Welcome to our third weekly roundups. These Friday posts aim to inform our readers about the many stories that relate to animal research each week. Do you have an animal research story we should include in next week’s roundup? You can send it to us via our Facebook page or through the contact form on the website.
- Studies on the relation between the environment and autism are starting to build, ending the vaccine-autism myth started in 1998. No vaccination has met the criteria of being a cause of autism – although some environmental factors increase the risk two to four times. Our understanding of many of these risk factors has been greatly increased with the help of animal research. For example, mouse research on the relation between maternal immune activation and autism-like phenotypes was later found to be consistent in human populations. Also, links to prenatal exposure to medications with teratogens were investigated in rats and found to be consistent with humans.
- Spiders venom saves stroke victims: Funnel-web spiders are among the world’s deadliest spiders, but their venom can be life-saving. Since the venom targets the prey’s nervous system, researchers tested whether it could be harnessed to reverse brain damage after a stroke. After traveling to Fraser Island to collect three Darling Downs funnel-web spiders, researchers at University of Queensland and Monash University “milked” the spiders to collect their venom, then isolated a protein called Hi1a — a molecule that closely resembles another known for its protective effect on neurons. The team then synthesized their own version of Hi1a and gave the compound to rats two hours after an induced stroke. Neuron damage was reduced by 80 percent. Eight hours after a stroke, it was still effective in restoring neurological and motor functions by almost 65 percent. The researchers hope to commence human clinical trials in the next few years, pending replication of these initial findings and further research into the molecule.
- A new study has found that polycystic ovary syndrome (PCOS) may start in the brain, not the ovaries, contrary to previous belief. While the cause of PCOS is unknown, one feature of this syndrome is high levels of androgens. Using a high dose of androgens, PCOS was induced in genetically engineered mice which display a receptor for androgens in specific parts of the body (brain, ovaries, nowhere in the body and a normal control group). Mice with androgen receptors in the normal control group developed PCOS as expected, while those without receptors in the brain and in the entire body did not. Interestingly, mice without androgen receptors in the ovaries also developed PCOS albeit at a lower rate than the control group. These data replicate the finding that high levels of androgens are implicated in the development of PCOS. More importantly, they highlight that it may be the interaction of these androgen in the brain rather than the ovaries that lead to the development of PCOS. PCOS affects 5-10% of women aged 18 to 44 and this study, using mice, has provided valuable insight into the onset of this syndrome.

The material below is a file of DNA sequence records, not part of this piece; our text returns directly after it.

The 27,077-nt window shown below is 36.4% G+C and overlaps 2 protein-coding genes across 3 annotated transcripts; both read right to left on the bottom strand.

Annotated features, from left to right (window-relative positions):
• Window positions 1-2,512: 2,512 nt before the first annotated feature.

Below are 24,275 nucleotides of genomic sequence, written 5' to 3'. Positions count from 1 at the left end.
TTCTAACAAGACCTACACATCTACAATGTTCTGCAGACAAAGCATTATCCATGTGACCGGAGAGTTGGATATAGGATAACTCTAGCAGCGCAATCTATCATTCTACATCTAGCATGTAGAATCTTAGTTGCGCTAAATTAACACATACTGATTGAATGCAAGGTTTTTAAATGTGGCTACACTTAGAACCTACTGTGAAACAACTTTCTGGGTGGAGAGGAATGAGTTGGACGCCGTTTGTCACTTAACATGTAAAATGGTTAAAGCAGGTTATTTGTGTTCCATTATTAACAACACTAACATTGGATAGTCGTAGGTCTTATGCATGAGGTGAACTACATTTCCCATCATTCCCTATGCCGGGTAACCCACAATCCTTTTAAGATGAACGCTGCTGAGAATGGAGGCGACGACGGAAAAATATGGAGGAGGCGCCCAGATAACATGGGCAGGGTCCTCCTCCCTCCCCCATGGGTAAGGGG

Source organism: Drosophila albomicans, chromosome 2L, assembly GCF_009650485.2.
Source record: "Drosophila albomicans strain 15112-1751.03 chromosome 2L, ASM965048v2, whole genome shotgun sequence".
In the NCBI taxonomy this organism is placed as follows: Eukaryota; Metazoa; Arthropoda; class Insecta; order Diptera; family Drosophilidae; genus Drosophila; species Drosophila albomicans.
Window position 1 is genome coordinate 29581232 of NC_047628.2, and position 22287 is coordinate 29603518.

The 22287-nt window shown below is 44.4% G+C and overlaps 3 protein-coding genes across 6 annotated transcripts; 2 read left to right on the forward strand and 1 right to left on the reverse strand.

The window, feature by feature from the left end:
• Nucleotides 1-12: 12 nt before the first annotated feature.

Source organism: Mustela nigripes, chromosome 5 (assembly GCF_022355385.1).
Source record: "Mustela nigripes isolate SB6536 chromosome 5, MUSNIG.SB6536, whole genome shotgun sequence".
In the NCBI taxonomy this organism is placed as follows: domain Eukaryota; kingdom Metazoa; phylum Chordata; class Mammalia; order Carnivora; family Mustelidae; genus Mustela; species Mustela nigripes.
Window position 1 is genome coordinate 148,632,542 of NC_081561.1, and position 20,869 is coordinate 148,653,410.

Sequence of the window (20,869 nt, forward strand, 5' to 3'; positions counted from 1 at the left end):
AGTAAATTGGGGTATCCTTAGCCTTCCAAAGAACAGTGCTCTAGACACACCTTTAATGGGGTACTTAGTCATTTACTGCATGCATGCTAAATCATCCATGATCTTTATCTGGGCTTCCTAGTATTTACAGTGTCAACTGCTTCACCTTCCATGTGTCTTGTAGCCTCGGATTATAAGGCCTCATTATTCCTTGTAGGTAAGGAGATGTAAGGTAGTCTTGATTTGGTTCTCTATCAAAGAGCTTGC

- A new study finds in mice that whole body vibration (WBV), a less intensive form of regular exercise, mimics the benefits derived from regular exercise. To investigate the benefits of WBV, scientists exposed normal mice and mice which don’t produce a receptor for leptin (a hormone associated with the feeling of being full after eating) to no exercise, either daily treadmill exercise, or WBV for three months. They found that in the normal mice and the leptin-deficient mice, WBV and exercise, affected mice in a similar way — reduced body weight, enhanced muscle mass, and insulin sensitivity compared to mice that were sedentary (no exercise group). This research, using mice, suggests that WBV may be useful as a supplemental therapy for individuals suffering from metabolic disorders or morbid obesity and where regular exercise is not an option.
- Researchers have created a backpack-sized artificial lung that was able to fully oxygenate the blood of sheep for six hours. William Federspiel, at the University of Pittsburgh, has subsequently said the device has been used successfully on sheep for five days. The device had to combine a pump and gas exchange while remaining small enough to be carried. Even smaller devices have been developed to work on rats, using ultrathin tubing, just 20 micrometers in diameter. Such technologies could allow people with lung failure to continue with many of their daily activities, rather than becoming bed-ridden and attached to today’s artificial lung machines.
- A study funded by the NC3Rs explores how different handling methods affected behavior in cognitive tasks. Tail handling is still one of the more common methods of handling mice in the laboratory despite variable evidence that alternative methods such as cupped or tunnel handling may be less stressful for the animal. The researchers compared how mice reacted to new stimuli after being transferred into the testing area via a tunnel or being picked up by the tail. Because being picked up by the tail may be stressful for mice, tests which involve exploration may be affected by tail handling – as one consequence of stress in mice is freezing behavior (staying immobile). They found that the tunnel handling facilitated greater exploratory behavior, indicating that the simple process of tail handling may confound behavioral measures relating to anxiety. 3Rs research like this can help to understand the needs of animals in research labs, with the aim of improving animal welfare and the replicability of experimental results.
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